James Griffith, former Ga. Baptist exec, dies
PALMETTO, Ga. (BP) -- James H. "Jim" Griffith, 89, executive director emeritus of the Georgia Baptist Convention, died May 7 at Southwest Christian Hospice in Union City, Ga. He had been admitted to the facility the previous Wednesday in failing health.
Griffith, then 66, said, "The greatness of Georgia Baptists is clearly indicated by the fact that almost without exception, progress has been made in every area of our work."
During his tenure, churches' gifts through the Cooperative Program more than doubled while the state missions offering more than tripled. The convention also expanded its work in church planting and language missions, with the number of Georgia Baptist churches growing from 2,977 to 3,282. Additionally: The debt on the former Georgia Baptist Center was paid; an auditorium and a hotel with conference rooms were completed at the Georgia Baptist Conference Center in Toccoa, the latter named in his honor; Camp Kaleo for Royal Ambassadors was constructed, largely with volunteer labor; an alcohol-drug rehabilitation center for men was constructed; and missions partnerships were initiated with Baptists in Liberia, Panama, New York and Germany.
Griffith had been pastor of Beech Haven Baptist Church in Athens, Ga., for 14 years as well as two other Georgia churches -- First Baptist in St. Simons Island and First Baptist Church in Gray -- and Lakeside Baptist Church in North Myrtle Beach, S.C.
He served two terms as president of the Georgia Baptist Convention during his 24 years in the pastorate and was twice elected as GBC first vice president. He also served two years as chairman of the convention's Executive Committee.
In Southern Baptist life, Griffith served eight years as trustee of the Sunday School Board (now LifeWay Christian Resources) and served twice on the Committee on Nominations.
Before entering the ministry, Griffith was a journalist, beginning as an office boy at the Macon Telegraph and News and working his way up to sports editor at age 18 and a nationally syndicated humor columnist at age 20, with his "The Last Straw" column distributed by General Features Corporation in New York. He later held editorial positions with The Herald in Spartanburg, S.C., and the News-Herald in Morganton, N.C. Griffith began writing a weekly column, "Pulpit to Pew," for The Christian Index, the convention's newsjournal, in 1956.
Griffith was a graduate of Mercer University, Southeastern Baptist Theological Seminary in North Carolina and Luther Rice Seminary in Georgia.
He authored three books: "Stepping Stones" (1978), "Sure You Can" (1980), and "From Pulpit to Pew," a compilation of humor columns published in The Christian Index (1981).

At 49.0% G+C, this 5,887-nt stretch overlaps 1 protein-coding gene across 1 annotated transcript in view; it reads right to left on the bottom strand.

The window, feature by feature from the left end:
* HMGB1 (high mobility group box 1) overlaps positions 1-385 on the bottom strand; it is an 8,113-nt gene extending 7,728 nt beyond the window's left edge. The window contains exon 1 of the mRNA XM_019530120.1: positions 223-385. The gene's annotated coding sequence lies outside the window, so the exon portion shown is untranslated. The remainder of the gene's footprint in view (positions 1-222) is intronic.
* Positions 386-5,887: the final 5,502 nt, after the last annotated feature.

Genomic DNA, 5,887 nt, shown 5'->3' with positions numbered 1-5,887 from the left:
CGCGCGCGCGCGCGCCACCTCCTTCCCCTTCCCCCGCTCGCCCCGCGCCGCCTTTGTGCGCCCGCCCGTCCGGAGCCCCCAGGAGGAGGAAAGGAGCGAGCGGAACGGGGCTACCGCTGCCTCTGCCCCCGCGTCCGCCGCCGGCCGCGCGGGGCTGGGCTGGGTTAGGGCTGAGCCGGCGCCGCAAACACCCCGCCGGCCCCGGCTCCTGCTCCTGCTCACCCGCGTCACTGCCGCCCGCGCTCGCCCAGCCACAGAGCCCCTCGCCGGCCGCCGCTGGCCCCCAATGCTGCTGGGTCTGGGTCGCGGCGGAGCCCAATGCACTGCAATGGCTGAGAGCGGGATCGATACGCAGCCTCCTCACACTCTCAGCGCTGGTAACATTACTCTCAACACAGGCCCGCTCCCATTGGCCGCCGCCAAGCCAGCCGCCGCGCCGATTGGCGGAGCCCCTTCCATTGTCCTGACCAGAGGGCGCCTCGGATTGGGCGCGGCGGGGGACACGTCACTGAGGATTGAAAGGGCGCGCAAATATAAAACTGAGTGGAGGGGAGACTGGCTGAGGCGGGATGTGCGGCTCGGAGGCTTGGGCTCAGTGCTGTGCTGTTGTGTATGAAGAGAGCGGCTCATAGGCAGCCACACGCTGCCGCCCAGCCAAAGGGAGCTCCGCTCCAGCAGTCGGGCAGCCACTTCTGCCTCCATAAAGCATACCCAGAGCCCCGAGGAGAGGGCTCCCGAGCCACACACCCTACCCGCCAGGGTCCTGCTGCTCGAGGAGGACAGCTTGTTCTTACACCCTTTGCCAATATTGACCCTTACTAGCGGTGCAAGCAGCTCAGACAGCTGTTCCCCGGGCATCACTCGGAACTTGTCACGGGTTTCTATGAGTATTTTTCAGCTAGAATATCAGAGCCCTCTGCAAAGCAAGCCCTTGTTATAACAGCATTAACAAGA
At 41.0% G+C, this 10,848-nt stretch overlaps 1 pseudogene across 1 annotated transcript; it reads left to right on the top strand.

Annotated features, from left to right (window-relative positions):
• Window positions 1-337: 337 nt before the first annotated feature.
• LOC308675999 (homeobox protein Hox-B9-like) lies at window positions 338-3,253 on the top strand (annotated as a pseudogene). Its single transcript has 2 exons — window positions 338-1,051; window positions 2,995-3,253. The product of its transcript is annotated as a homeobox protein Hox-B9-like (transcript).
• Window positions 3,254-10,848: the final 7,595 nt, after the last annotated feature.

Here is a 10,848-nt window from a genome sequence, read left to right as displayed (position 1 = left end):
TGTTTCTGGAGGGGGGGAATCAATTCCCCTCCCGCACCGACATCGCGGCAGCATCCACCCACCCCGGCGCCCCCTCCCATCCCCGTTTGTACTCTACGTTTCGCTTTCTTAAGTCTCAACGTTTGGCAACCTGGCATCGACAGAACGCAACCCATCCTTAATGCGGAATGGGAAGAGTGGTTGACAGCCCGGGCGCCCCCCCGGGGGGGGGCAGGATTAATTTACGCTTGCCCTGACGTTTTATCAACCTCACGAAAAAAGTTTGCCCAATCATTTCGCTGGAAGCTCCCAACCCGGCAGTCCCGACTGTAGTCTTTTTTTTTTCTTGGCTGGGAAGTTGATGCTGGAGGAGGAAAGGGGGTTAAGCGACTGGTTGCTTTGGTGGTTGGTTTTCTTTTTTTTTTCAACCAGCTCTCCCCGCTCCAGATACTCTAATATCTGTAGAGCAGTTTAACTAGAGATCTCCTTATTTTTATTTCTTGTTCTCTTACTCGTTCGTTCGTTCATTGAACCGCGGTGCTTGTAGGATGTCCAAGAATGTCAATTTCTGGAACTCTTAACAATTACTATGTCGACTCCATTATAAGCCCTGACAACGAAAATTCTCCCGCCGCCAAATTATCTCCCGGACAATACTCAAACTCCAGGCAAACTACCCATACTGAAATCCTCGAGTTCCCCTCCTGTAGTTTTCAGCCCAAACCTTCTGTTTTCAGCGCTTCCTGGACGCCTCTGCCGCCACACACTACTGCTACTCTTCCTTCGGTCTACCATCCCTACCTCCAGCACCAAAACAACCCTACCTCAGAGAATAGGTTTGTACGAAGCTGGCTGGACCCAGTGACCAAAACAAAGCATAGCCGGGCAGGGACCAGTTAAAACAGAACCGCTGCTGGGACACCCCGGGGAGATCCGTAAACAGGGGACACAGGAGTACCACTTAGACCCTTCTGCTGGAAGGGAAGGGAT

He is survived by his wife, Mildred "Mimi" Scott Roads Griffith, a native of West Palm Beach, Fla.; daughters Doren Yeomans, Rosa Gardner and Sunday Griffith; and one granddaughter.
"Dr. Griffith and his devoted wife Mimi have been Georgia Baptist treasures for many years," said J. Robert White, Griffith's successor as GBC executive director. "As a young pastor in Carrollton and a member of the Executive Committee, I had the privilege of serving on the executive director search committee that selected Dr. Griffith to be recommended to serve as our executive director."
Later as a GBC Administration Committee member, White said it was "a joy to serve with Jim" as the committee met with Griffith each month. "He was a blessing to the work of the convention and navigated through some challenging situations with wisdom and in the spirit of Christ," White said.
Bobby Boswell, GBC assistant executive director, said Griffith will be remembered as "a leader devoted to cooperative missions causes. He was committed to the principle that more could be accomplished together than separately. He believed in and supported the Cooperative Program as the way for Georgia Baptists to do missions, evangelism and ministry together."
Joe Graham, GBC missionary in collegiate ministries, said of Griffith, "There has never been a question as to his love for his family, his love for Georgia Baptists, and his love for the Cooperative Program. He brought to his ministry the efficiency of a newspaper man, the heart of a pastor and great joy in Christ."
Dennis Rogers, who recently retired as a state missionary after 28 years in discipleship ministry, said Griffith was "a wonderful encourager for me when I first came to the state missions staff in 1987. His humor and timely words made me feel welcome and that I belonged. Long after his retirement he always had a kind and affirming word for my wife and me whenever we were together. He was a true Georgia Baptist statesman."
Griffith's funeral was May 11 at Providence Baptist Church in Palmetto, Ga., followed by burial at Riverside Cemetery in Macon.
Memorial contributions may be made to the Macedonian Call Foundation in Lake Spivey, Ga., or Developmental Disabilities Ministries in Norcross, Ga.